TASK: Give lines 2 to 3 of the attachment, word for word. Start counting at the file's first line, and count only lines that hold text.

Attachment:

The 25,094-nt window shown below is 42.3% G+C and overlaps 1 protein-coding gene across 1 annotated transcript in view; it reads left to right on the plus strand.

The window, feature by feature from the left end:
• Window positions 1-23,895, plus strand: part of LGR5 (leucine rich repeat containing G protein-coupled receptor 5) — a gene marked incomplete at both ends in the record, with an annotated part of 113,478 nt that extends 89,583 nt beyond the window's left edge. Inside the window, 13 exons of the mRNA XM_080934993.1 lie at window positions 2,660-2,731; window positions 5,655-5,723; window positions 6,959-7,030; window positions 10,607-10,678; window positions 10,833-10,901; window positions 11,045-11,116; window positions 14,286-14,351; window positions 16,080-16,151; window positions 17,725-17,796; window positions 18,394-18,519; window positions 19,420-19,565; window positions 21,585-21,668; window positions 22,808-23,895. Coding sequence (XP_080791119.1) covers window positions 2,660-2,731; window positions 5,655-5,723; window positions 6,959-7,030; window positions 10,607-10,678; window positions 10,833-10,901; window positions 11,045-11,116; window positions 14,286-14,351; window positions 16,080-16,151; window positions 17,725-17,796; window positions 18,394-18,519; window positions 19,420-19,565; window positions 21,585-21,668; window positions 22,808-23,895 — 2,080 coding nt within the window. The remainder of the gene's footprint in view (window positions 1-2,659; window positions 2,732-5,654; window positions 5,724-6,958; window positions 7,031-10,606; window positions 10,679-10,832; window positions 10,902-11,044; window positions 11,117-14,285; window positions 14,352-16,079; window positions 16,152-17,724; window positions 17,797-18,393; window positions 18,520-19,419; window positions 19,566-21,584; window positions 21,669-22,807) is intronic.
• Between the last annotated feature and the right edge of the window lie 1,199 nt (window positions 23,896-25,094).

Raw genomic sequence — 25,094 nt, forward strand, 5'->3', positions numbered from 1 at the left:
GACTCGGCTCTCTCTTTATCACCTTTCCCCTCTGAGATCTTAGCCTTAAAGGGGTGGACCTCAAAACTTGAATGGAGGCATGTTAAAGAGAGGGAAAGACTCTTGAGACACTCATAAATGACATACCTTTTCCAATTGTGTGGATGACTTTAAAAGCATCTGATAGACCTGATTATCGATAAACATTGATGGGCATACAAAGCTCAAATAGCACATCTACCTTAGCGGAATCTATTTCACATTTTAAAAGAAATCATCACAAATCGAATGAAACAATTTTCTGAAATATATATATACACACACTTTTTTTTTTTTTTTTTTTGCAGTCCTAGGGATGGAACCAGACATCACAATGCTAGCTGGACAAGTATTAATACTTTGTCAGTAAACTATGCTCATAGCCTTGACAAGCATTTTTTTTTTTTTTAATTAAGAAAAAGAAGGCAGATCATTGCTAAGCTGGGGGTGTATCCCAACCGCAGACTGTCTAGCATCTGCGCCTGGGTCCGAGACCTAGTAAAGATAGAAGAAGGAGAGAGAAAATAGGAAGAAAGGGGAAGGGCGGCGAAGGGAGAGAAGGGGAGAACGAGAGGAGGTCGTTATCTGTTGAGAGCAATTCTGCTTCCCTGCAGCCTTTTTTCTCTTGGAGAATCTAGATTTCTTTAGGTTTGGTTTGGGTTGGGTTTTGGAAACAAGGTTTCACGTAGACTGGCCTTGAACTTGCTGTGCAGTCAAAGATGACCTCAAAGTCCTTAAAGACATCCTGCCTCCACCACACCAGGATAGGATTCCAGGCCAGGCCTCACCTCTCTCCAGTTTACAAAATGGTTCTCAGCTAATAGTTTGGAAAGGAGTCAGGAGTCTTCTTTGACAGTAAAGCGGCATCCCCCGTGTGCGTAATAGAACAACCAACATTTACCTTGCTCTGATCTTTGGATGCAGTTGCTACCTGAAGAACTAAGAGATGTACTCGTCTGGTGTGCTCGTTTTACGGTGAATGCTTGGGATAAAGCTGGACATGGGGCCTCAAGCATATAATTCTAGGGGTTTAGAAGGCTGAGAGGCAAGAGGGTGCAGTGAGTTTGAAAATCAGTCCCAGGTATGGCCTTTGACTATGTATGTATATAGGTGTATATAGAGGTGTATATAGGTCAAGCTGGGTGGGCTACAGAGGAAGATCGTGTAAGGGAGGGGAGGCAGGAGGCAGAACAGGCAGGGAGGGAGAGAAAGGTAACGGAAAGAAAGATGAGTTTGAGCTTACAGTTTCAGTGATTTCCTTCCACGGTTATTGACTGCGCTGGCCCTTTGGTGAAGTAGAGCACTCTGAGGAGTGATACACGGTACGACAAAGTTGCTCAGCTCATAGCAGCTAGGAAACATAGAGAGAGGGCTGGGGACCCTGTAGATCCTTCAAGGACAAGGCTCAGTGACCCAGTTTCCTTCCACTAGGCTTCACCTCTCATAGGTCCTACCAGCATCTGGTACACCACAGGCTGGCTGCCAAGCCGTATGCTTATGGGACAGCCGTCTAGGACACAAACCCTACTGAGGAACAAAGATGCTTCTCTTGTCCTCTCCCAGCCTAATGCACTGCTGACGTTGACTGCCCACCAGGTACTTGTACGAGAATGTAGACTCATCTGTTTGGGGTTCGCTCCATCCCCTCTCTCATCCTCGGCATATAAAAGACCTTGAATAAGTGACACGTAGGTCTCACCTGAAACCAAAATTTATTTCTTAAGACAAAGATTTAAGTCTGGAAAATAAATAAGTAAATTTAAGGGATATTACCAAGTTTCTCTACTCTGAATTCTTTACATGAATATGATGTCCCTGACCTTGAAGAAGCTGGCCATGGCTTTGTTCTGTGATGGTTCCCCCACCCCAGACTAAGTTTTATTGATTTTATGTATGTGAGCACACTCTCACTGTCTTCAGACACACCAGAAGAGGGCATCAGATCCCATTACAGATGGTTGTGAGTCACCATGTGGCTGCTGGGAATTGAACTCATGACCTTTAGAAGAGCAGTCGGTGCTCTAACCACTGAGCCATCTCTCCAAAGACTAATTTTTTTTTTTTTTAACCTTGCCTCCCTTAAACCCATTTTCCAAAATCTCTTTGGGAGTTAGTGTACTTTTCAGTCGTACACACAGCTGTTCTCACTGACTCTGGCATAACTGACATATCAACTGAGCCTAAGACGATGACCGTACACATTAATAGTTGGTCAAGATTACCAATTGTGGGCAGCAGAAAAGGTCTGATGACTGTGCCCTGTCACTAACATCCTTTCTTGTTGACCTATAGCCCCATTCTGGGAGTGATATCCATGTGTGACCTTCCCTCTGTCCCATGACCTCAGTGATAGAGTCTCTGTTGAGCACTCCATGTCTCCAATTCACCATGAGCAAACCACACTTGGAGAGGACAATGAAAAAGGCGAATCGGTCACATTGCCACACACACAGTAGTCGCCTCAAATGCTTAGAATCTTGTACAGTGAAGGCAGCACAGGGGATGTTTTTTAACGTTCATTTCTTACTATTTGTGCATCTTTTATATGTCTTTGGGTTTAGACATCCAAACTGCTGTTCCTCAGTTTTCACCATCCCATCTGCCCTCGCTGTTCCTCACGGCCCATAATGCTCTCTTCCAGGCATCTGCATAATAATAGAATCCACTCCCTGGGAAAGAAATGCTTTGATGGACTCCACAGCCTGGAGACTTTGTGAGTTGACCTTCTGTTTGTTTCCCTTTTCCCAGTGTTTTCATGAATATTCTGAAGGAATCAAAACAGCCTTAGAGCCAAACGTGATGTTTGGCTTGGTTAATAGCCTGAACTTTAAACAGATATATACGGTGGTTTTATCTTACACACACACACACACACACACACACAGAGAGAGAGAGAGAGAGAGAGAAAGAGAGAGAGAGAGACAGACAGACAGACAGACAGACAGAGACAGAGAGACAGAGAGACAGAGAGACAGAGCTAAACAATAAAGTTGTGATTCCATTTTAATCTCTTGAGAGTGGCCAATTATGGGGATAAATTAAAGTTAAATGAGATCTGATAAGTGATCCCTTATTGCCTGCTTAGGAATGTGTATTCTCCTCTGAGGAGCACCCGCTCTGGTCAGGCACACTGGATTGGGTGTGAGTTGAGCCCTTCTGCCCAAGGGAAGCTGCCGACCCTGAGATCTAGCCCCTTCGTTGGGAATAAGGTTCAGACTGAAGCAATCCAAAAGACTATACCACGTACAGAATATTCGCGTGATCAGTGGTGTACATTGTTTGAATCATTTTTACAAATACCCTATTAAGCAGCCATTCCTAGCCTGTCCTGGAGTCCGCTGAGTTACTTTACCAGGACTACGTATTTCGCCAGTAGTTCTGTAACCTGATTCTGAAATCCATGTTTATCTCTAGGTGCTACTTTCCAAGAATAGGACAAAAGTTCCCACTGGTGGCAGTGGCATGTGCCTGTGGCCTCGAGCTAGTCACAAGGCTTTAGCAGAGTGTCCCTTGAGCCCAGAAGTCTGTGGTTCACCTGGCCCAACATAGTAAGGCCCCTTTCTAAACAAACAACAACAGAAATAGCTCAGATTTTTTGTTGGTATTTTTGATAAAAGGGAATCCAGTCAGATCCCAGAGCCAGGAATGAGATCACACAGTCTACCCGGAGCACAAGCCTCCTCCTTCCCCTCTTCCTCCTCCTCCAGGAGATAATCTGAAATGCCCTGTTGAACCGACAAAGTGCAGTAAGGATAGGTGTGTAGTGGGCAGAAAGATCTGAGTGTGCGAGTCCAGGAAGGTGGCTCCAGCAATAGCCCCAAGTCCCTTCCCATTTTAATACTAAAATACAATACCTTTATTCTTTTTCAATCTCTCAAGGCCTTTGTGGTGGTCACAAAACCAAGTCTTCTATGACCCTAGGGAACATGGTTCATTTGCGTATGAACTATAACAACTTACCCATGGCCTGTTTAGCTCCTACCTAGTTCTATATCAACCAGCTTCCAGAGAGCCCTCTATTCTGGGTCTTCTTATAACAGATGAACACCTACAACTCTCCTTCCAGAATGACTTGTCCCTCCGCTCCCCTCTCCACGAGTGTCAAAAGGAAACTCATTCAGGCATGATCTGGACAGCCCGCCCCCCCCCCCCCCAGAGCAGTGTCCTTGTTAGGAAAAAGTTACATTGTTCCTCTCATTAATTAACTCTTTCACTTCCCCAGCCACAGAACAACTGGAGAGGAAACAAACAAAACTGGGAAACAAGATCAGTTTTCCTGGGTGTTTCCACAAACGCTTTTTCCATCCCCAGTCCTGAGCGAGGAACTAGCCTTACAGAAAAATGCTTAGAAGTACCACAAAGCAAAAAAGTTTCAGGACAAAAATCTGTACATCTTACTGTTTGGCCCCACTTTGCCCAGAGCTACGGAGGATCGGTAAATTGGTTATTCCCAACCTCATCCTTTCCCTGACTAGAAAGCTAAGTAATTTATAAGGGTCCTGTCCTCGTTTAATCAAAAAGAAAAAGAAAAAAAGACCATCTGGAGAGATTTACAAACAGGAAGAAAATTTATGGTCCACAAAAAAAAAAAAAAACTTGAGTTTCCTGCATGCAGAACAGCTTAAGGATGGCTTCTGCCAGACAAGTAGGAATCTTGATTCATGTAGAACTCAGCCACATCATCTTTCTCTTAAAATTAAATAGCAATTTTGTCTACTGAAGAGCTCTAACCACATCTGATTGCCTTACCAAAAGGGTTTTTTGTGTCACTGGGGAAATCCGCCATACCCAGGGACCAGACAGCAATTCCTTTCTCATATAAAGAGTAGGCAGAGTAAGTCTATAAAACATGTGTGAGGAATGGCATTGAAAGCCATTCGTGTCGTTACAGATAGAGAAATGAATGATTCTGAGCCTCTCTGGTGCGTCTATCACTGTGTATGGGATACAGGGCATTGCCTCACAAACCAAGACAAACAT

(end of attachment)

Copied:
The window, feature by feature from the left end:
• Window positions 1-23,895, plus strand: part of LGR5 (leucine rich repeat containing G protein-coupled receptor 5) — a gene marked incomplete at both ends in the record, with an annotated part of 113,478 nt that extends 89,583 nt beyond the window's left edge. Inside the window, 13 exons of the mRNA XM_080934993.1 lie at window positions 2,660-2,731; window positions 5,655-5,723; window positions 6,959-7,030; window positions 10,607-10,678; window positions 10,833-10,901; window positions 11,045-11,116; window positions 14,286-14,351; window positions 16,080-16,151; window positions 17,725-17,796; window positions 18,394-18,519; window positions 19,420-19,565; window positions 21,585-21,668; window positions 22,808-23,895. Coding sequence (XP_080791119.1) covers window positions 2,660-2,731; window positions 5,655-5,723; window positions 6,959-7,030; window positions 10,607-10,678; window positions 10,833-10,901; window positions 11,045-11,116; window positions 14,286-14,351; window positions 16,080-16,151; window positions 17,725-17,796; window positions 18,394-18,519; window positions 19,420-19,565; window positions 21,585-21,668; window positions 22,808-23,895 — 2,080 coding nt within the window. The remainder of the gene's footprint in view (window positions 1-2,659; window positions 2,732-5,654; window positions 5,724-6,958; window positions 7,031-10,606; window positions 10,679-10,832; window positions 10,902-11,044; window positions 11,117-14,285; window positions 14,352-16,079; window positions 16,152-17,724; window positions 17,797-18,393; window positions 18,520-19,419; window positions 19,566-21,584; window positions 21,669-22,807) is intronic.